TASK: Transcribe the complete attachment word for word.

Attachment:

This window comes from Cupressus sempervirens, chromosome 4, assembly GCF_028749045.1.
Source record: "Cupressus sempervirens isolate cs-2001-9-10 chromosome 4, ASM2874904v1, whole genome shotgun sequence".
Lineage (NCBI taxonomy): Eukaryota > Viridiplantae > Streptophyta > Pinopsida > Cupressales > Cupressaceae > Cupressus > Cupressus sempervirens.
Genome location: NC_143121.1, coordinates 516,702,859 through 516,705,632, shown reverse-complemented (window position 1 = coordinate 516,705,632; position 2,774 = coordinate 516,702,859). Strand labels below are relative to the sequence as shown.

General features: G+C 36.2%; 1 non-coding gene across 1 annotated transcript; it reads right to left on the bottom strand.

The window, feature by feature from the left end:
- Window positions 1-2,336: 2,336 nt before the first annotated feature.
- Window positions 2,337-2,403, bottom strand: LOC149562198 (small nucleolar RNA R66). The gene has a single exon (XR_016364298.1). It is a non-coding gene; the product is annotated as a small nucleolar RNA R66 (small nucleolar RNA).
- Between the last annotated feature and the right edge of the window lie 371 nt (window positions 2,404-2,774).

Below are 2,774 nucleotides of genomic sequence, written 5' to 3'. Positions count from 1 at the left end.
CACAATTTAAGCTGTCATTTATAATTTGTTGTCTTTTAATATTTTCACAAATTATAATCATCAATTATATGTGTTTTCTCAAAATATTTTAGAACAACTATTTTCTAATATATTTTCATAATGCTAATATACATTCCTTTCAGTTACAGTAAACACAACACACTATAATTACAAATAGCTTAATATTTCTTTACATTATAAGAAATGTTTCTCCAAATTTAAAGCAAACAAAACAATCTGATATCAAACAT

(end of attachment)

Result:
This window comes from Cupressus sempervirens, chromosome 4, assembly GCF_028749045.1.
Source record: "Cupressus sempervirens isolate cs-2001-9-10 chromosome 4, ASM2874904v1, whole genome shotgun sequence".
Lineage (NCBI taxonomy): Eukaryota > Viridiplantae > Streptophyta > Pinopsida > Cupressales > Cupressaceae > Cupressus > Cupressus sempervirens.
Genome location: NC_143121.1, coordinates 516,702,859 through 516,705,632, shown reverse-complemented (window position 1 = coordinate 516,705,632; position 2,774 = coordinate 516,702,859). Strand labels below are relative to the sequence as shown.

General features: G+C 36.2%; 1 non-coding gene across 1 annotated transcript; it reads right to left on the bottom strand.

The window, feature by feature from the left end:
- Window positions 1-2,336: 2,336 nt before the first annotated feature.
- Window positions 2,337-2,403, bottom strand: LOC149562198 (small nucleolar RNA R66). The gene has a single exon (XR_016364298.1). It is a non-coding gene; the product is annotated as a small nucleolar RNA R66 (small nucleolar RNA).
- Between the last annotated feature and the right edge of the window lie 371 nt (window positions 2,404-2,774).

Below are 2,774 nucleotides of genomic sequence, written 5' to 3'. Positions count from 1 at the left end.
CACAATTTAAGCTGTCATTTATAATTTGTTGTCTTTTAATATTTTCACAAATTATAATCATCAATTATATGTGTTTTCTCAAAATATTTTAGAACAACTATTTTCTAATATATTTTCATAATGCTAATATACATTCCTTTCAGTTACAGTAAACACAACACACTATAATTACAAATAGCTTAATATTTCTTTACATTATAAGAAATGTTTCTCCAAATTTAAAGCAAACAAAACAATCTGATATCAAACAT